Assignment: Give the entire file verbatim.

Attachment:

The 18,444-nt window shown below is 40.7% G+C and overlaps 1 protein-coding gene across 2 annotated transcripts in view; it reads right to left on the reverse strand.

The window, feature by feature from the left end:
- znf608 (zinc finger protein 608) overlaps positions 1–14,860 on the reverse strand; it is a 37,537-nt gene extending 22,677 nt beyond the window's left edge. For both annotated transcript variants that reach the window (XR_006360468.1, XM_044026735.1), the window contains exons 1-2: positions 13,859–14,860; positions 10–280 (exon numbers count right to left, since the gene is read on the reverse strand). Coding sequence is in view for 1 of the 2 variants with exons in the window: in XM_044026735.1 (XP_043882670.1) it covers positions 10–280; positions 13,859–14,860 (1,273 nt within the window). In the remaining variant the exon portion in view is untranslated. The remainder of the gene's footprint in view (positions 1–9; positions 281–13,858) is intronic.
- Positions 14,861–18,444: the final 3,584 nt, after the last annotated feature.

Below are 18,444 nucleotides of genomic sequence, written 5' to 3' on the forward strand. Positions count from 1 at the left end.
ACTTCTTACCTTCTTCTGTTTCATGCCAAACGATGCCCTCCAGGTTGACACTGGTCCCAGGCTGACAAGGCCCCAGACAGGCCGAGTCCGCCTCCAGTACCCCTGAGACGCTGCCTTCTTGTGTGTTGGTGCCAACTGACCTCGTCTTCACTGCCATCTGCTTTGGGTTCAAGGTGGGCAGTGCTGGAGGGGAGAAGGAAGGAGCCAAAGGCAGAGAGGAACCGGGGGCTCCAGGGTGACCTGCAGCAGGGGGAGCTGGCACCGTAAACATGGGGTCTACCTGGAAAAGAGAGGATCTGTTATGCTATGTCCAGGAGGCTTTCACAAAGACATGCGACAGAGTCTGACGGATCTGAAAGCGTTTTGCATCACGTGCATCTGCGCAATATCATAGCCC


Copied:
The 18,444-nt window shown below is 40.7% G+C and overlaps 1 protein-coding gene across 2 annotated transcripts in view; it reads right to left on the reverse strand.

The window, feature by feature from the left end:
- znf608 (zinc finger protein 608) overlaps positions 1–14,860 on the reverse strand; it is a 37,537-nt gene extending 22,677 nt beyond the window's left edge. For both annotated transcript variants that reach the window (XR_006360468.1, XM_044026735.1), the window contains exons 1-2: positions 13,859–14,860; positions 10–280 (exon numbers count right to left, since the gene is read on the reverse strand). Coding sequence is in view for 1 of the 2 variants with exons in the window: in XM_044026735.1 (XP_043882670.1) it covers positions 10–280; positions 13,859–14,860 (1,273 nt within the window). In the remaining variant the exon portion in view is untranslated. The remainder of the gene's footprint in view (positions 1–9; positions 281–13,858) is intronic.
- Positions 14,861–18,444: the final 3,584 nt, after the last annotated feature.

Below are 18,444 nucleotides of genomic sequence, written 5' to 3' on the forward strand. Positions count from 1 at the left end.
ACTTCTTACCTTCTTCTGTTTCATGCCAAACGATGCCCTCCAGGTTGACACTGGTCCCAGGCTGACAAGGCCCCAGACAGGCCGAGTCCGCCTCCAGTACCCCTGAGACGCTGCCTTCTTGTGTGTTGGTGCCAACTGACCTCGTCTTCACTGCCATCTGCTTTGGGTTCAAGGTGGGCAGTGCTGGAGGGGAGAAGGAAGGAGCCAAAGGCAGAGAGGAACCGGGGGCTCCAGGGTGACCTGCAGCAGGGGGAGCTGGCACCGTAAACATGGGGTCTACCTGGAAAAGAGAGGATCTGTTATGCTATGTCCAGGAGGCTTTCACAAAGACATGCGACAGAGTCTGACGGATCTGAAAGCGTTTTGCATCACGTGCATCTGCGCAATATCATAGCCC